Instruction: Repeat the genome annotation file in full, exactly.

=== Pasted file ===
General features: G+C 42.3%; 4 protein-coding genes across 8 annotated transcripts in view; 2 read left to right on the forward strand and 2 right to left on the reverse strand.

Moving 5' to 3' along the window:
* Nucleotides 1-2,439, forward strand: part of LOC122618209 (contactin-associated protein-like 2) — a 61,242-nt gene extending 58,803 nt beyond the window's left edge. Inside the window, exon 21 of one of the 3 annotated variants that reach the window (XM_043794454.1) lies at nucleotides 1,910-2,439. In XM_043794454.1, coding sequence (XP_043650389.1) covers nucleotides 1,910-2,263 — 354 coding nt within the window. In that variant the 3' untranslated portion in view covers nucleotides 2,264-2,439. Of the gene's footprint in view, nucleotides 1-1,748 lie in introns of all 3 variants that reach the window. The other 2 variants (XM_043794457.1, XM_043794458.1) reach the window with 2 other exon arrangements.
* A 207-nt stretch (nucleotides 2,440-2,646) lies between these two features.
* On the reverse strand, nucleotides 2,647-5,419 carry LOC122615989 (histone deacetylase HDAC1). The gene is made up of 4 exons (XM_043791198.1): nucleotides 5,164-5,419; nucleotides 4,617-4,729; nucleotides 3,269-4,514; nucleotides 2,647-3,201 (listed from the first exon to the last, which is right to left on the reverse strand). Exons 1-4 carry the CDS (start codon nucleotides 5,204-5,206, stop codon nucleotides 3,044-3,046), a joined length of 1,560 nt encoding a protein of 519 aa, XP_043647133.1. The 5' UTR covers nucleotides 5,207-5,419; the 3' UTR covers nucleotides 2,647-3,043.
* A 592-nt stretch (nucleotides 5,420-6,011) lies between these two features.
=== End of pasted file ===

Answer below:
General features: G+C 42.3%; 4 protein-coding genes across 8 annotated transcripts in view; 2 read left to right on the forward strand and 2 right to left on the reverse strand.

Moving 5' to 3' along the window:
* Nucleotides 1-2,439, forward strand: part of LOC122618209 (contactin-associated protein-like 2) — a 61,242-nt gene extending 58,803 nt beyond the window's left edge. Inside the window, exon 21 of one of the 3 annotated variants that reach the window (XM_043794454.1) lies at nucleotides 1,910-2,439. In XM_043794454.1, coding sequence (XP_043650389.1) covers nucleotides 1,910-2,263 — 354 coding nt within the window. In that variant the 3' untranslated portion in view covers nucleotides 2,264-2,439. Of the gene's footprint in view, nucleotides 1-1,748 lie in introns of all 3 variants that reach the window. The other 2 variants (XM_043794457.1, XM_043794458.1) reach the window with 2 other exon arrangements.
* A 207-nt stretch (nucleotides 2,440-2,646) lies between these two features.
* On the reverse strand, nucleotides 2,647-5,419 carry LOC122615989 (histone deacetylase HDAC1). The gene is made up of 4 exons (XM_043791198.1): nucleotides 5,164-5,419; nucleotides 4,617-4,729; nucleotides 3,269-4,514; nucleotides 2,647-3,201 (listed from the first exon to the last, which is right to left on the reverse strand). Exons 1-4 carry the CDS (start codon nucleotides 5,204-5,206, stop codon nucleotides 3,044-3,046), a joined length of 1,560 nt encoding a protein of 519 aa, XP_043647133.1. The 5' UTR covers nucleotides 5,207-5,419; the 3' UTR covers nucleotides 2,647-3,043.
* A 592-nt stretch (nucleotides 5,420-6,011) lies between these two features.